He’s improved from 20-25% accuracy to about 65-70% accuracy in 2 weeks. So, as Bud says, “that’s better odds than just guessing, so somehow he’s starting to make the connection,” between the left-or-right commands and the correct direction for his head turn.

With the retrieve he’s progressed really quickly from jumping on the dumbell, putting it in his mouth, dropping it, and eating a treat …. to …. picking up the dumbell and bringing it toward my hand.

I’m helping him a bit at this point, getting my hand in really quickly so he’s delivering it to hand without too much effort.

The training I’m doing is following Sue Sternberg’s “Inducive Retrieve.”  It’s the method I’ve used to train my dogs to retrieve since 1997 and I’ve always be incredibly pleased with the results.

Sternberg’s method emphasizes the retrieve-to-hand, and the dog is constantly rewarded for releasing the dumbell into my hand.

As I learned some time ago, “fetch” has nothing whatsoever to do with chasing a toy or carrying a toy around.  It has nothing to do with holding a dumbell, or trotting across the floor with a dumbell in mouth.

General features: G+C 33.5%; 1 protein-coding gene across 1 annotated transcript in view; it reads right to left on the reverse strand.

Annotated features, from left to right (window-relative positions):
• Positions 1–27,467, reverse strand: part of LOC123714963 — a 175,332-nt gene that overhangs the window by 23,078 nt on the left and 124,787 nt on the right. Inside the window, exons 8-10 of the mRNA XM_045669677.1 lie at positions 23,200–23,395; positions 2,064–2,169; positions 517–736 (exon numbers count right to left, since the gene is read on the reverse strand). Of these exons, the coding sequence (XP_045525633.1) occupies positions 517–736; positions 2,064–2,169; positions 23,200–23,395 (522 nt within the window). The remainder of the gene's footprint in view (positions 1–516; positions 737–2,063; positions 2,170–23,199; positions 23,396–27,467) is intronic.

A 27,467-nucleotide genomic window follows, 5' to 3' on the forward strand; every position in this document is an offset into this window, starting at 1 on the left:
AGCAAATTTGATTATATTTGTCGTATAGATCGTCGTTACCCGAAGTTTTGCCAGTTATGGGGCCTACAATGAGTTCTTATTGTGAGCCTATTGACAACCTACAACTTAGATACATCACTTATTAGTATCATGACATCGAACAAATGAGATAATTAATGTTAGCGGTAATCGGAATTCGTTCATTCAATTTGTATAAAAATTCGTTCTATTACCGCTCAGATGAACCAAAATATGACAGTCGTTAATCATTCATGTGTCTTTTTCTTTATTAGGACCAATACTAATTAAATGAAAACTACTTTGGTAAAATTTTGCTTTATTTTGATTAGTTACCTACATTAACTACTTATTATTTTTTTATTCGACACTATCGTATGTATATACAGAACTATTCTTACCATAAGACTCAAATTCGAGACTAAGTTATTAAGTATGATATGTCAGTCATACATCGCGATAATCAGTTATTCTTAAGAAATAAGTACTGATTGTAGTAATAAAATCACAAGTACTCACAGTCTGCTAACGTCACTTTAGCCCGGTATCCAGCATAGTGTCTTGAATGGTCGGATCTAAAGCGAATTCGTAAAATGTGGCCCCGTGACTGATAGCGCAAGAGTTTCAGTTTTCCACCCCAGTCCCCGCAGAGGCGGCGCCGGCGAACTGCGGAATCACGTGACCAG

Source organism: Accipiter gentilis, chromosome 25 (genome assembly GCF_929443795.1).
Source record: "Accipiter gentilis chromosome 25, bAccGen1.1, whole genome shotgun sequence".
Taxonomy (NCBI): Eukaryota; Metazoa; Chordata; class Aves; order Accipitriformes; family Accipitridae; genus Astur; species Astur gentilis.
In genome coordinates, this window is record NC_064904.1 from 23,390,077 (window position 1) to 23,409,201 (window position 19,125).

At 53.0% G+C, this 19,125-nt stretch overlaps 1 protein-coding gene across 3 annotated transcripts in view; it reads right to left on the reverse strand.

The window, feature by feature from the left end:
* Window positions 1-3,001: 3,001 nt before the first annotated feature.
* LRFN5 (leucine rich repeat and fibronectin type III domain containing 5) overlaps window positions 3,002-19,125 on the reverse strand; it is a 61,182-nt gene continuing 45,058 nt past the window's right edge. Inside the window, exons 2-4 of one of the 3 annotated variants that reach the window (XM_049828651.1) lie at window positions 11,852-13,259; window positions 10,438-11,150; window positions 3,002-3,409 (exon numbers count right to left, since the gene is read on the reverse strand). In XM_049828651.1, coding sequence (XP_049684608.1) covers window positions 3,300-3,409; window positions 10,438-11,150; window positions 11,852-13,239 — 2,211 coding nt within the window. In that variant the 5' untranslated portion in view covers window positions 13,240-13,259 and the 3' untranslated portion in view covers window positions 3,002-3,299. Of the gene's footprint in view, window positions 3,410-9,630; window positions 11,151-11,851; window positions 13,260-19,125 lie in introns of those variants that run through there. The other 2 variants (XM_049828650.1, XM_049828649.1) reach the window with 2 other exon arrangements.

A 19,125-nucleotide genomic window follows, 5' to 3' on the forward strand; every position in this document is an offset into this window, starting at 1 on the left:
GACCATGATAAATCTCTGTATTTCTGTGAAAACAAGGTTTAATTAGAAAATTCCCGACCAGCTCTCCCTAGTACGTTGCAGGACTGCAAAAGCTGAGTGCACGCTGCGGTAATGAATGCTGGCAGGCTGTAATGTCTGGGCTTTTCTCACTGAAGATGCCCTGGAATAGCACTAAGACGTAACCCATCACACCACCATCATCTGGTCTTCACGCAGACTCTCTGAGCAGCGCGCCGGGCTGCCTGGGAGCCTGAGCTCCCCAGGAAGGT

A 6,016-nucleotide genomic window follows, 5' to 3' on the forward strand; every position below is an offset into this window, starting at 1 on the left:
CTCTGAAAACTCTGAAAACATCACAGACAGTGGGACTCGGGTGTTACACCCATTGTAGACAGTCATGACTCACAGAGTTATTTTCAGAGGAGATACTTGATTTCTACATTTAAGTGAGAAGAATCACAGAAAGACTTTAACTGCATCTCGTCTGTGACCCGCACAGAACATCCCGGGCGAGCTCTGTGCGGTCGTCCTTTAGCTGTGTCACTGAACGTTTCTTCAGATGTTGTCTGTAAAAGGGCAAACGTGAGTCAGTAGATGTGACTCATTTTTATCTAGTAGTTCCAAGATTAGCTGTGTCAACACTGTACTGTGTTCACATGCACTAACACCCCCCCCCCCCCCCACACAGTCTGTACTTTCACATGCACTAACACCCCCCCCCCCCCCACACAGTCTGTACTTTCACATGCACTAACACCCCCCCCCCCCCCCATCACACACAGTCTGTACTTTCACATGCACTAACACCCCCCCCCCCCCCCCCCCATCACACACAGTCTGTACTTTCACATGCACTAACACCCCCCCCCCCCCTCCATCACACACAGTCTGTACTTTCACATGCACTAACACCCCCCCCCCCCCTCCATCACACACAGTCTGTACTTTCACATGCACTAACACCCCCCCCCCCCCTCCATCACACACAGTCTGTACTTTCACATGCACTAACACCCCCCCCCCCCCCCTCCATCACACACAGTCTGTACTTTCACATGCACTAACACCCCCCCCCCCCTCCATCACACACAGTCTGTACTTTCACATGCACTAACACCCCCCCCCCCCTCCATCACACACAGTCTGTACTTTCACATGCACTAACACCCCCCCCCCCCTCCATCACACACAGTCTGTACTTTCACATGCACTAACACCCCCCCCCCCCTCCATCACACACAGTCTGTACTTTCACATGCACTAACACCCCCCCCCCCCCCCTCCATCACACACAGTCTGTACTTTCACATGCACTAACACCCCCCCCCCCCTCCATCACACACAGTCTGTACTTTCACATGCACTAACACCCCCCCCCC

Fetching is the act of putting something in my hand. Period.  Afterall, dogs carry things in their mouths all the time. They chase things all the time. Neither of those activities result in the item in my hand.

Sternberg’s training puts so much emphasis on dumbell into hand, treat into mouth, that the rest of the “fetch” behavior becomes just a means to an end. The toughest part of my dogs’ retrieve training is the stay while the dumbell flies away. They love retrieving, and I’m hoping Tempest is no exception.

Sue Sternberg’s well-written publications, including the inducive retrieve brochure, are available at <http://www.suesternberg.com/00shop.html> and all proceeds benefit the dogs in her Rondout Valley shelter in upstate NY.

 

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2-minute dog trainer – brave new world

August 19, 2011

It’s been 3 weeks since my last blog.  My bad.

Tempest and I had a 7-week stretch of travel and trialing, and we made great strides at improving our communication. I also felt like we were living out of suitcases. My weekly check-list included “unpack car, refresh dog food, repack car.”  It was a little tiring, and very exhilarating.

As a minor matter, we completed our stint of AKC trialing with two titles (Novice Standard and Novice FAST), a Q in Novice JWW, 2 Qs in Open Standard, and a Q in Open FAST.

I had resolved that we’d get back to our AKC trialing in the spring, after a winter of building confidence with jumps, and developing the skills to work technical jump sequences (our weakness).

Bud Houston, my husband and instructor, initiated a series of technical jump handling class lesson plans (Nancy Gye’s Alphabet Drills – Clean Run magazines March 2005 through October 2006 — book and CD available from www.cleanrun.com).